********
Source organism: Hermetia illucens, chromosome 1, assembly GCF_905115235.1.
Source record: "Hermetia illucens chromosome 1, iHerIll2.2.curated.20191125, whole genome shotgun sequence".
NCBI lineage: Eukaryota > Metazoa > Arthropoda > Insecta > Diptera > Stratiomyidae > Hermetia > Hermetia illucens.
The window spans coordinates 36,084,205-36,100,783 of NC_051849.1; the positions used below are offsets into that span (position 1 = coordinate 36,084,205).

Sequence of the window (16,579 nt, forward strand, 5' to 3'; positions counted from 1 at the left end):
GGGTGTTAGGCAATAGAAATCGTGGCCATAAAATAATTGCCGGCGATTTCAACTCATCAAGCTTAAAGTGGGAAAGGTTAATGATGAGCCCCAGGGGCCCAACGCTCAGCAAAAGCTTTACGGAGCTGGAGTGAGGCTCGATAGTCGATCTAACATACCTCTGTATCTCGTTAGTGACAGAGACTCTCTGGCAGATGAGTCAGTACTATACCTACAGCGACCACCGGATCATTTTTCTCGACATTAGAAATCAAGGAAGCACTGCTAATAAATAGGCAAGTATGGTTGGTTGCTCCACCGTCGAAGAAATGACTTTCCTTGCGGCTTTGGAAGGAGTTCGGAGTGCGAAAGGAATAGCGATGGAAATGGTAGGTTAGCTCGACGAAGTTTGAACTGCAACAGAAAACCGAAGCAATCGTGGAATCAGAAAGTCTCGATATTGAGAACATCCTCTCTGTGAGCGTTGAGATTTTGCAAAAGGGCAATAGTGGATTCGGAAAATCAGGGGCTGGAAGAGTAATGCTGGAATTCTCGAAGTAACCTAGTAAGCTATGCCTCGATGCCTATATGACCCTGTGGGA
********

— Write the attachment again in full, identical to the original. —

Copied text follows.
Source organism: Hermetia illucens, chromosome 1, assembly GCF_905115235.1.
Source record: "Hermetia illucens chromosome 1, iHerIll2.2.curated.20191125, whole genome shotgun sequence".
NCBI lineage: Eukaryota > Metazoa > Arthropoda > Insecta > Diptera > Stratiomyidae > Hermetia > Hermetia illucens.
The window spans coordinates 36,084,205-36,100,783 of NC_051849.1; the positions used below are offsets into that span (position 1 = coordinate 36,084,205).

Sequence of the window (16,579 nt, forward strand, 5' to 3'; positions counted from 1 at the left end):
GGGTGTTAGGCAATAGAAATCGTGGCCATAAAATAATTGCCGGCGATTTCAACTCATCAAGCTTAAAGTGGGAAAGGTTAATGATGAGCCCCAGGGGCCCAACGCTCAGCAAAAGCTTTACGGAGCTGGAGTGAGGCTCGATAGTCGATCTAACATACCTCTGTATCTCGTTAGTGACAGAGACTCTCTGGCAGATGAGTCAGTACTATACCTACAGCGACCACCGGATCATTTTTCTCGACATTAGAAATCAAGGAAGCACTGCTAATAAATAGGCAAGTATGGTTGGTTGCTCCACCGTCGAAGAAATGACTTTCCTTGCGGCTTTGGAAGGAGTTCGGAGTGCGAAAGGAATAGCGATGGAAATGGTAGGTTAGCTCGACGAAGTTTGAACTGCAACAGAAAACCGAAGCAATCGTGGAATCAGAAAGTCTCGATATTGAGAACATCCTCTCTGTGAGCGTTGAGATTTTGCAAAAGGGCAATAGTGGATTCGGAAAATCAGGGGCTGGAAGAGTAATGCTGGAATTCTCGAAGTAACCTAGTAAGCTATGCCTCGATGCCTATATGACCCTGTGGGA